Lachlan Marnoch, 2011
Here at the chains of the world, the bonds that hold existence intact, you see everything. Everything becomes clear. You see the stars growing and shrinking as they draw ever nearer to their eventual collapse. You see the gases moving between nurseries. You see the rocks hurtling through the void, and clinging to them in earnest, the races, with their wars, their treaties. You can see the hate, the love, the loss. You see, and you understand.
You understand the infinitely complex machine of the universe, and all its parts, working like the circuits of a vast quantum computer toward the solution to some immense equation. You understand why you had to die. You understand fate. But that doesn't mean you have to like it.
The chains bring comprehension from every corner of existence, drawing it into you like a metaphysical osmosis. Everything makes sense now, from an ant's direct logic to the weave of reality's fabric.
All of this knowledge would cause your brain to shut itself down under its sheer weight, but you are no longer restricted by the functions of a physical form. You are free to be nothing and everything, to spread across the dimensions and feel time blow past you. Freed by the chains. Free and bound to watch her.
You know why she did what she did – you have no choice but to know – but even with the never-ending cognisance the chains bring you, you are no closer to forgiving her. It may have been part of her fate and an integral column of your wyrd, but human unreasoning lives in you still. When you are alive, you didn't see her often enough. Now you see her always. The universe stretches before you in all its grandeur, and you are stuck examining her. You see every moment she spends eating, at work, sleeping. Every moment she spends with him.
It's less seeing than knowing. You know everything that's happening everywhere, and what's happening to her jumps out like the word “sex” in quotations.
Maybe it would be healthy to let go. But it's not easy to let go of something when you're chained to it.
What kind of reward is this for a kismet-sated hero? You did what the universe planned, you did what you had to, and replacing Valhalla is a lonely watchtower and a set of binoculars. There is nothing to do here but think, and watch.
Are there others here? Other fools who blindly followed fate? You can't see them, if there are. It doesn't make sense for you to be the only one. You were far from the first person to be crushed by the gears of ecumenical machinery, and certainly not the last. Every minute, you watch another 'hero' reach their destiny. So where are they?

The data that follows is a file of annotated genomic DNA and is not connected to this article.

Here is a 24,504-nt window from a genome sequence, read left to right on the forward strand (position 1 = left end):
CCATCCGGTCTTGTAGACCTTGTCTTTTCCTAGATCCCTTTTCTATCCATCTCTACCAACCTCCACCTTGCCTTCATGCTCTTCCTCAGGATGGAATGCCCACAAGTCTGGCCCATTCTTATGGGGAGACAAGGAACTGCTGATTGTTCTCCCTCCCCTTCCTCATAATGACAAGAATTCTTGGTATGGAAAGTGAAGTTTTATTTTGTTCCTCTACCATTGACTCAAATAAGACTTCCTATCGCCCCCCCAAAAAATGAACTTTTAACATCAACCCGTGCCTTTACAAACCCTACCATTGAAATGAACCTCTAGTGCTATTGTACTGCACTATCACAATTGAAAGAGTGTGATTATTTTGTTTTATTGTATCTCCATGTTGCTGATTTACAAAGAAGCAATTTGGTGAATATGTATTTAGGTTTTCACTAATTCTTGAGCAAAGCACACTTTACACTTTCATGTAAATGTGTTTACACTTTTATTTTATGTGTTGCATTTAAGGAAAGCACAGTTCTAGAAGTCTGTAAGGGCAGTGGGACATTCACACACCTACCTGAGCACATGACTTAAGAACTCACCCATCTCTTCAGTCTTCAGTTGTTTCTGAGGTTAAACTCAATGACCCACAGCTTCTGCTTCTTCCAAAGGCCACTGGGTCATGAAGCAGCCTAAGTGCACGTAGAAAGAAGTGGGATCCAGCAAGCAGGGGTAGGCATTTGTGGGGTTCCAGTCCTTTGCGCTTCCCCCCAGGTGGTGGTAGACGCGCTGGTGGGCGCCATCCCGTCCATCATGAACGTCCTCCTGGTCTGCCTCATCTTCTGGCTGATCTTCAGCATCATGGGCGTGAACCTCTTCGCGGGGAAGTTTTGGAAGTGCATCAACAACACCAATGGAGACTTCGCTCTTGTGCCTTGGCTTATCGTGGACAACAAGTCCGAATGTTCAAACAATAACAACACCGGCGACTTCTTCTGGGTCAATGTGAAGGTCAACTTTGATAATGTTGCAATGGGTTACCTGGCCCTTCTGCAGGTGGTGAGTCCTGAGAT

Are they just other links in the chain? Is that what you are?
Or is this how the world prevents uprising from its heroes? Keeping all of its reclaimed souls apart so that they can't plan, can't communicate. So that the universe's fabric doesn't rebel against itself.
Choosing fate is the last choice one makes. After that, every other choice is an illusion. It might seem like choosing between left or right, but really it's being pushed left by the flow of a torrential river, a river that's always at your back, whether you can feel its pressure or not.
Maybe you try fighting it, you try to escape down one of many branching streams., but the current pushes you just as hard, toward a destiny only slightly altered.
How do you know that the machine's goal is right? How do you know that it is desirable for its ends to be met? Maybe, in meeting fate, you actually furthered an unspeakable evil.
But how can good and evil even exist here? These are concepts that exist only in the human mind, mere patterns of electrical activity among a collection of organic material shaped into a particular form. It isn't real. For all intents and purposes, it doesn't even exist in the material world, let alone here at the dimensional nether of the chains. Only in the human mind.
But you are a human mind. That's all you are now. And you are an intrinsic part of the universe's fabric, inextricably bound to its workings. There is right and wrong. When you died, right and wrong became integral to the dimensional structure.
And how can this be right? Sending the faithful servants, the ones who obey, to a Tartarus as this? In human lore, there is only one figure who acts like this, only one who condemns his followers to eternal torment.
Was it he who built and programmed this machine? Was this universe his design? Is Abbadon the Creator? Perhaps human myths of hell and Satan are just echoes of the chains.
Or maybe there is no Creator. Just the grinding cogs of an unfeeling machine.
Is that not, in itself, evil? The entirety of existence entrusted to an automated apparatus? All of the species and their love, their sorrow, their beauty, just tools to be discarded when their use is expired. If anything is wrong, it's that.
Maybe it is time to rebel, to lead the cosmic revolution.
After all, a chain is only as strong as its weakest link. And now, that link is you.